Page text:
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Long Straddle (Buy Straddle) Vs Short Box (Arbitrage) Options Trading Strategy Comparison

Compare Long Straddle (Buy Straddle) and Short Box (Arbitrage) options trading strategies. Find similarities and differences between Long Straddle (Buy Straddle) and Short Box (Arbitrage) strategies. Find the best options trading strategy for your trading needs.

Long Straddle (Buy Straddle) Vs Short Box (Arbitrage)

  Long Straddle (Buy Straddle) Short Box (Arbitrage)
Long Straddle (Buy Straddle) Logo Short Box (Arbitrage) Logo
About Strategy The Long Straddle (or Buy Straddle) is a neutral strategy. This strategy involves simultaneously buying a call and a put option of the same underlying asset, same strike price and same expire date. A Long Straddle strategy is used in case of highly volatile market scenarios wherein you expect a big movement in the price of the underlying but are not sure of the direction. Such scenarios arise when company declare results, budget, war-like situation etc. This is an unlimited profit and limited risk strategy. The profit earns in this strategy is unlimited. Higher volatility results in higher profits. The maximum loss is limited to the net premium paid. The max loss occurs when underlying asset price on expire remains at the strike price. ... Read More Short Box is an arbitrage strategy. It involves selling a Bull Call Spread (1 ITM and I OTM Call) together with the corresponding Bear Put Spread (1 ITM and 1 OTM Put), with both spreads having the same strike prices and expiration dates. The short box strategy is opposite to Long Box (or Box Spread). It is used when the spreads are overpriced with respect to their combined expiration value. This strategy is the combination of 2 spreads (4 trades) and the profit/loss calculated together as 1 trade. Note that the 'total cost of the box remain same' irrespective to the price movement of underlying security in any direction. The expiration value of the box spread is actually the difference between the strike prices of the options involved. ... Read More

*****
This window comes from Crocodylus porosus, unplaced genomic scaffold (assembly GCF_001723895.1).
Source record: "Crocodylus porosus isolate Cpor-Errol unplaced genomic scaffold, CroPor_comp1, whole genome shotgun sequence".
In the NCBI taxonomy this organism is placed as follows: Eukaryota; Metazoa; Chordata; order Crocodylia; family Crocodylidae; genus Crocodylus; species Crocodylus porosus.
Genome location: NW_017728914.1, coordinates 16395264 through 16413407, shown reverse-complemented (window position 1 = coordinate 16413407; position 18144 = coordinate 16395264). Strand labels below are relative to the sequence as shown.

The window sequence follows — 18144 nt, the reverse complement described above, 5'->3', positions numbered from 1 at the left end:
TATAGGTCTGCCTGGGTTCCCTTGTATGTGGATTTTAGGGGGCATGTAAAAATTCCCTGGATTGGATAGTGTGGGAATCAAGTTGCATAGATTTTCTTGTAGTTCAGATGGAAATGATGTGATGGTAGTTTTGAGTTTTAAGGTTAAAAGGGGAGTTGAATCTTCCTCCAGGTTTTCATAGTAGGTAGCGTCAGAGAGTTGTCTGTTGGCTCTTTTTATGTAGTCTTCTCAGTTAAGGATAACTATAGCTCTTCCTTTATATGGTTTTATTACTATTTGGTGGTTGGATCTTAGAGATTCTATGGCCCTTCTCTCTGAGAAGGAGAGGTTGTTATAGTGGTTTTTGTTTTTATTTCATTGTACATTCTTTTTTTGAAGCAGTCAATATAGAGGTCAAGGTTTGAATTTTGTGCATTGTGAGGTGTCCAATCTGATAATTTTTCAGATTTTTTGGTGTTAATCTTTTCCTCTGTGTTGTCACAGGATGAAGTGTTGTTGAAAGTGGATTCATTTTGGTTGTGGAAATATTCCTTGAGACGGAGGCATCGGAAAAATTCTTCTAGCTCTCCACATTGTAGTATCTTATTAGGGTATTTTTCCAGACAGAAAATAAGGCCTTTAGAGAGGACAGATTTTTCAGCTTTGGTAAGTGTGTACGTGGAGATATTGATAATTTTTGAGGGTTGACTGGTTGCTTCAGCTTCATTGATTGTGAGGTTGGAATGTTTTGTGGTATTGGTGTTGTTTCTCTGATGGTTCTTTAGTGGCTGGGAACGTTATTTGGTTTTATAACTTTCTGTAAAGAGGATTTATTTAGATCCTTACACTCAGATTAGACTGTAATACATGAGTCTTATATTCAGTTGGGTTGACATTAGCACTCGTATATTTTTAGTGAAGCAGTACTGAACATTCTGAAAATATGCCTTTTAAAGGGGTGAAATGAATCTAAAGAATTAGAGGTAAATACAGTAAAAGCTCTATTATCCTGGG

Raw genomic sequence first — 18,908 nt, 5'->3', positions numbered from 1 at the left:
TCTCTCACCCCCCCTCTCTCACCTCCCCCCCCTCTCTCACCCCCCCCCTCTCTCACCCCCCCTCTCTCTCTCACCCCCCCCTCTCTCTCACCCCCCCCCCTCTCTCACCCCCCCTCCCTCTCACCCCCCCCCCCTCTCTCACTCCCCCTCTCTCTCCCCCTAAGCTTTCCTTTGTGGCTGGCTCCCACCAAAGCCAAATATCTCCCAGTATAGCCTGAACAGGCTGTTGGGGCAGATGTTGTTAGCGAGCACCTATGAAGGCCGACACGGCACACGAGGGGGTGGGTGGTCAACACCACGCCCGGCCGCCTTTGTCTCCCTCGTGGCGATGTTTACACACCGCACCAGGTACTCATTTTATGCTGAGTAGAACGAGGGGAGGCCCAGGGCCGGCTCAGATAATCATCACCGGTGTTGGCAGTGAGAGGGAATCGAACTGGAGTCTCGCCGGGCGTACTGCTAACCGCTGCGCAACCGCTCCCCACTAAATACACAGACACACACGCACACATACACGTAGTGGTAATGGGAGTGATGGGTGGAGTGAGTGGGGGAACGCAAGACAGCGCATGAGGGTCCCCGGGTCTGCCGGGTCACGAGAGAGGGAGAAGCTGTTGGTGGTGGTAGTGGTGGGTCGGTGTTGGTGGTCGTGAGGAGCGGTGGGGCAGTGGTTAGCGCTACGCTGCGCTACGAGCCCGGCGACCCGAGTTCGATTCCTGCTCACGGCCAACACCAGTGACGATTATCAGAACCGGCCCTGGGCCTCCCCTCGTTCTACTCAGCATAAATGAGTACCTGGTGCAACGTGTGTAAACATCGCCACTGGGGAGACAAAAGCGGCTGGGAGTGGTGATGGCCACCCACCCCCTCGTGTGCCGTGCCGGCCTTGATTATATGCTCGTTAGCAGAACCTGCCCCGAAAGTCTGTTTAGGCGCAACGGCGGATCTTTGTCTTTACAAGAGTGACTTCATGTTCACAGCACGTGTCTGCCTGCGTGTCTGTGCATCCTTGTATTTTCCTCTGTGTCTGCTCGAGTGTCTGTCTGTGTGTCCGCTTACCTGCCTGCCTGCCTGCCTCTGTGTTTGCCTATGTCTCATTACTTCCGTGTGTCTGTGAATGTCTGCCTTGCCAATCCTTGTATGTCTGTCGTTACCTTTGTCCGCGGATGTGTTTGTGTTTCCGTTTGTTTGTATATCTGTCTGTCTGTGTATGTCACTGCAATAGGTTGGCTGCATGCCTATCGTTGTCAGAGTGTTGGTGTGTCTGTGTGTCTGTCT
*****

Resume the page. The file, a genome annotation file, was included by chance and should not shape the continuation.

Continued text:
Market View Neutral Neutral
Strategy Level Beginners Advance
Options Type Call + Put Call + Put
Number of Positions 2 4
Risk Profile Limited None
Reward Profile Unlimited Limited
Breakeven Point 2 break-even points

When and how to use Long Straddle (Buy Straddle) and Short Box (Arbitrage)?

  Long Straddle (Buy Straddle) Short Box (Arbitrage)
When to use?

The strategy is perfect to use when there is market volatility expected due to results, elections, budget, policy change, war etc.

Being risks free arbitrage strategy, this strategy can earn better return than earnings in interest from fixed deposits for any investor. The earning from this strategy varies with the strike price chosen by the trader. i.e. Earning from strike price '10400, 10700' will be different from strike price combination of '9800,11000'.

The short box strategy should be used when the component spreads are overpriced in relation to their expiration values. In most cases, the trader has to hold the position till expiry to gain the benefits of the price difference.

Note: If the spreads are underpriced, another strategy named Long Box (or Box Spread) can be used for a profit.

This strategy should be used by advanced traders as the gains are minimal. The brokerage payable when implementing this strategy can take away all the profits. This strategy should only be implemented when the fees paid are lower than the expected profit.

Market View Neutral

When you are not sure on the direction the underlying would move but are expecting the rise in its volatility.